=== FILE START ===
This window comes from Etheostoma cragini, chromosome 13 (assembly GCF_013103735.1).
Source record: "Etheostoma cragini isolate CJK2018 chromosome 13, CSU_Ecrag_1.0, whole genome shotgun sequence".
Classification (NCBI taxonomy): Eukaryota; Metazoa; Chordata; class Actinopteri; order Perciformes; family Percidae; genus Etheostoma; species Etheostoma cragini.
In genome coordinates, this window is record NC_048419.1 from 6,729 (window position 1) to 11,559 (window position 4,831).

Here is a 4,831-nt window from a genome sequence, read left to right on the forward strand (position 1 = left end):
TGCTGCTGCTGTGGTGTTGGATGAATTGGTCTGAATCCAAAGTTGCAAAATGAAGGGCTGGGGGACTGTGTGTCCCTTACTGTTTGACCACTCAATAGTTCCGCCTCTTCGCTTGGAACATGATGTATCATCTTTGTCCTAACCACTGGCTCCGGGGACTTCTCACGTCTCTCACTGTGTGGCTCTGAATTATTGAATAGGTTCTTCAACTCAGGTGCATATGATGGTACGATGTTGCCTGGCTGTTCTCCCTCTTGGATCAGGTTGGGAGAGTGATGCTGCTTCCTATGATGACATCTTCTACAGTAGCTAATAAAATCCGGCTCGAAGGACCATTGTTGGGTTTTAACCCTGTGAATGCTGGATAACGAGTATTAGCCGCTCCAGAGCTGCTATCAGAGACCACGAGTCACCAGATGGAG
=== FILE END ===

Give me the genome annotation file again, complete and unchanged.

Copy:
This window comes from Etheostoma cragini, chromosome 13 (assembly GCF_013103735.1).
Source record: "Etheostoma cragini isolate CJK2018 chromosome 13, CSU_Ecrag_1.0, whole genome shotgun sequence".
Classification (NCBI taxonomy): Eukaryota; Metazoa; Chordata; class Actinopteri; order Perciformes; family Percidae; genus Etheostoma; species Etheostoma cragini.
In genome coordinates, this window is record NC_048419.1 from 6,729 (window position 1) to 11,559 (window position 4,831).

Here is a 4,831-nt window from a genome sequence, read left to right on the forward strand (position 1 = left end):
TGCTGCTGCTGTGGTGTTGGATGAATTGGTCTGAATCCAAAGTTGCAAAATGAAGGGCTGGGGGACTGTGTGTCCCTTACTGTTTGACCACTCAATAGTTCCGCCTCTTCGCTTGGAACATGATGTATCATCTTTGTCCTAACCACTGGCTCCGGGGACTTCTCACGTCTCTCACTGTGTGGCTCTGAATTATTGAATAGGTTCTTCAACTCAGGTGCATATGATGGTACGATGTTGCCTGGCTGTTCTCCCTCTTGGATCAGGTTGGGAGAGTGATGCTGCTTCCTATGATGACATCTTCTACAGTAGCTAATAAAATCCGGCTCGAAGGACCATTGTTGGGTTTTAACCCTGTGAATGCTGGATAACGAGTATTAGCCGCTCCAGAGCTGCTATCAGAGACCACGAGTCACCAGATGGAG